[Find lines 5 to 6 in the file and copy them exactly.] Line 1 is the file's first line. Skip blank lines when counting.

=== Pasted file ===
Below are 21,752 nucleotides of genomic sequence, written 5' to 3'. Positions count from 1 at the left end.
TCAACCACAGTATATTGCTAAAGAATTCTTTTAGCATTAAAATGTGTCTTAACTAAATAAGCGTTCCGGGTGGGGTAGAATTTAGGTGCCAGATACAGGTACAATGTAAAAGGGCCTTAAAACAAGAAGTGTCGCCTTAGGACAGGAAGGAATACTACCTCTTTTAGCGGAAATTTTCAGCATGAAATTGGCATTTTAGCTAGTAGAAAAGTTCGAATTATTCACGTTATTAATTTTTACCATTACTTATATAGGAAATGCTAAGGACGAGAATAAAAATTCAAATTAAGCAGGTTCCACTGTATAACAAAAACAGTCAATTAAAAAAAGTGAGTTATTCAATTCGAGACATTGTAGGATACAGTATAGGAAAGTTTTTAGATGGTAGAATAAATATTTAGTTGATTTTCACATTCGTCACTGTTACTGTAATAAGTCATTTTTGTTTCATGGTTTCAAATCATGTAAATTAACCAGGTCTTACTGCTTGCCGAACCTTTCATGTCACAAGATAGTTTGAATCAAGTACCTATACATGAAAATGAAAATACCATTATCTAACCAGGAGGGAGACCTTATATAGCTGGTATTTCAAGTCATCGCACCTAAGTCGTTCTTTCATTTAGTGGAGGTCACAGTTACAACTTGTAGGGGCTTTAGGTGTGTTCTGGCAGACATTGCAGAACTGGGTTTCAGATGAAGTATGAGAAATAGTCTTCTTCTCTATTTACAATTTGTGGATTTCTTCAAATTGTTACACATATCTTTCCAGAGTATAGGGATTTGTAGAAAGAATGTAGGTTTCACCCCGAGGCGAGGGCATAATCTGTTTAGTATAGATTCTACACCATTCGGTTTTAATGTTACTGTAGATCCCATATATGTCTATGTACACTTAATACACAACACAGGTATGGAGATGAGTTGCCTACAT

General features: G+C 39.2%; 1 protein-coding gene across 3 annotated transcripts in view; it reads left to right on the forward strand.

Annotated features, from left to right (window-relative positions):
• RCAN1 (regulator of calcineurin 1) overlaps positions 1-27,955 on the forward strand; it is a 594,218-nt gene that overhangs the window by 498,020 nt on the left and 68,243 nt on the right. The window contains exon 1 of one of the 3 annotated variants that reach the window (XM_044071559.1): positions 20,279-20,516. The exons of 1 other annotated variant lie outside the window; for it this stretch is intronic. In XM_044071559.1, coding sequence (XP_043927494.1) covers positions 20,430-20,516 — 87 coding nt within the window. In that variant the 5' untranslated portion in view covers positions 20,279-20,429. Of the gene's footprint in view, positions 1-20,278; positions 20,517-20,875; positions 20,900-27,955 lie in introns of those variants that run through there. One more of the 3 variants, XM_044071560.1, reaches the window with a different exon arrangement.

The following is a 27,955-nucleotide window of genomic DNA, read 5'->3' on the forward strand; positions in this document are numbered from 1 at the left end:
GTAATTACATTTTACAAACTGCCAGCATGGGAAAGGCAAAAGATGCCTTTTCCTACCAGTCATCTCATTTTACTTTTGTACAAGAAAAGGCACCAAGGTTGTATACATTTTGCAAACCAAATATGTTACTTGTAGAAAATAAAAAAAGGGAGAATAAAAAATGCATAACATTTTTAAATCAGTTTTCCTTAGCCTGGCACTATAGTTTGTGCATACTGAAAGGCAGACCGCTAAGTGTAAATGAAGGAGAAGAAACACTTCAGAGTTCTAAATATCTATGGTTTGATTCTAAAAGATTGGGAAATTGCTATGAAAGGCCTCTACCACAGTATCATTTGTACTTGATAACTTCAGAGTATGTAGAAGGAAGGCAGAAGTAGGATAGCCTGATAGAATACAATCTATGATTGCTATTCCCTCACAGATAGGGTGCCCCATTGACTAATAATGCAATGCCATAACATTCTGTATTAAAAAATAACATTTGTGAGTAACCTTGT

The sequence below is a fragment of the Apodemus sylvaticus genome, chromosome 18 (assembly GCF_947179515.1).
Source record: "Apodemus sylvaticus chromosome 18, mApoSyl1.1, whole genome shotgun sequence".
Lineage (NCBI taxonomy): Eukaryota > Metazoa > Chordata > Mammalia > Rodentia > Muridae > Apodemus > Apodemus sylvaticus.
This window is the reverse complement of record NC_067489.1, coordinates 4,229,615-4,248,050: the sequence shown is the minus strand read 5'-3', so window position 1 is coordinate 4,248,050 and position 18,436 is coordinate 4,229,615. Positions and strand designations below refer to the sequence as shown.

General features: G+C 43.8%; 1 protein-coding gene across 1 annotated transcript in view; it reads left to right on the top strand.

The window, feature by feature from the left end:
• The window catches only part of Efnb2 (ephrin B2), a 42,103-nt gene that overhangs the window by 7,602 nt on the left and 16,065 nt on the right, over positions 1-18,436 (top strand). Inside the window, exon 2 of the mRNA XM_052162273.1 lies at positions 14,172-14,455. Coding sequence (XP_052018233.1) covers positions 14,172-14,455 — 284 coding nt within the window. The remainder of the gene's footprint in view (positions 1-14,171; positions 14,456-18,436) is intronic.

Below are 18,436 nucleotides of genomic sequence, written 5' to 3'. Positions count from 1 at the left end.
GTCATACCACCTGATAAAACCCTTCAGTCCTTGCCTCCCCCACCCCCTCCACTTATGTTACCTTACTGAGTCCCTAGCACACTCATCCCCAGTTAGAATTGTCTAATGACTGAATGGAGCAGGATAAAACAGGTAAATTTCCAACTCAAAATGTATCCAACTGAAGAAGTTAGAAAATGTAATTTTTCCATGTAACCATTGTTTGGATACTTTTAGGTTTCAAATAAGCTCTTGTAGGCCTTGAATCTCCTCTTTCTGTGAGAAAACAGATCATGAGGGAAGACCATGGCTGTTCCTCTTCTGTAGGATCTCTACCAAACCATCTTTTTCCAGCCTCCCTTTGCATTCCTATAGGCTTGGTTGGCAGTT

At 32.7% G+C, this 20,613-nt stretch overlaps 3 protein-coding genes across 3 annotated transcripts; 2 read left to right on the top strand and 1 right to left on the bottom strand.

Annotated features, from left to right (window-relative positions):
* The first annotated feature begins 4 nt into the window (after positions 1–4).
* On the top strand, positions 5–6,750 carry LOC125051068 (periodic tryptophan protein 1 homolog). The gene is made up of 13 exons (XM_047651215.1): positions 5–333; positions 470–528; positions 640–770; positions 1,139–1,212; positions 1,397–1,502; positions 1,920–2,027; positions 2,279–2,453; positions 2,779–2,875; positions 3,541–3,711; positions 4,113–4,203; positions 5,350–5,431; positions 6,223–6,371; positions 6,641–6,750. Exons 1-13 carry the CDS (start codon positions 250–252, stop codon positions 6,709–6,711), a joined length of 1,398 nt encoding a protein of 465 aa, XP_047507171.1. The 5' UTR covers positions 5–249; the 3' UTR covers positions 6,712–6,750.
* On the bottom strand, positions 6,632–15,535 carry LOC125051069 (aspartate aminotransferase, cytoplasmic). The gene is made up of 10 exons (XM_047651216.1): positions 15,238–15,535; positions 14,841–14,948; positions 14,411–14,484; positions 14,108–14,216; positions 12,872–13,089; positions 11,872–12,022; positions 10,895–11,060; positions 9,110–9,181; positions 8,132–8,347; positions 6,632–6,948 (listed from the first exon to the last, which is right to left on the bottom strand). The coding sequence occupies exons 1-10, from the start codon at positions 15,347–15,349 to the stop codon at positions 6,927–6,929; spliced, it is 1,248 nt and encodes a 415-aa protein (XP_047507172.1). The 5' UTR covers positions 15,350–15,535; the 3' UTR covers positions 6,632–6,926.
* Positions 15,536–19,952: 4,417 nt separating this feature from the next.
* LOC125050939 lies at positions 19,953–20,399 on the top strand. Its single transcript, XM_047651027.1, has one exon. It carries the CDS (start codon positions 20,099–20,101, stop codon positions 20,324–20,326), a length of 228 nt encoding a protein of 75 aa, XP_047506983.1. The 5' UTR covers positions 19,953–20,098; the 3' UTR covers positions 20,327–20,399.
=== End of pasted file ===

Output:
• RCAN1 (regulator of calcineurin 1) overlaps positions 1-27,955 on the forward strand; it is a 594,218-nt gene that overhangs the window by 498,020 nt on the left and 68,243 nt on the right. The window contains exon 1 of one of the 3 annotated variants that reach the window (XM_044071559.1): positions 20,279-20,516. The exons of 1 other annotated variant lie outside the window; for it this stretch is intronic. In XM_044071559.1, coding sequence (XP_043927494.1) covers positions 20,430-20,516 — 87 coding nt within the window. In that variant the 5' untranslated portion in view covers positions 20,279-20,429. Of the gene's footprint in view, positions 1-20,278; positions 20,517-20,875; positions 20,900-27,955 lie in introns of those variants that run through there. One more of the 3 variants, XM_044071560.1, reaches the window with a different exon arrangement.

The following is a 27,955-nucleotide window of genomic DNA, read 5'->3' on the forward strand; positions in this document are numbered from 1 at the left end: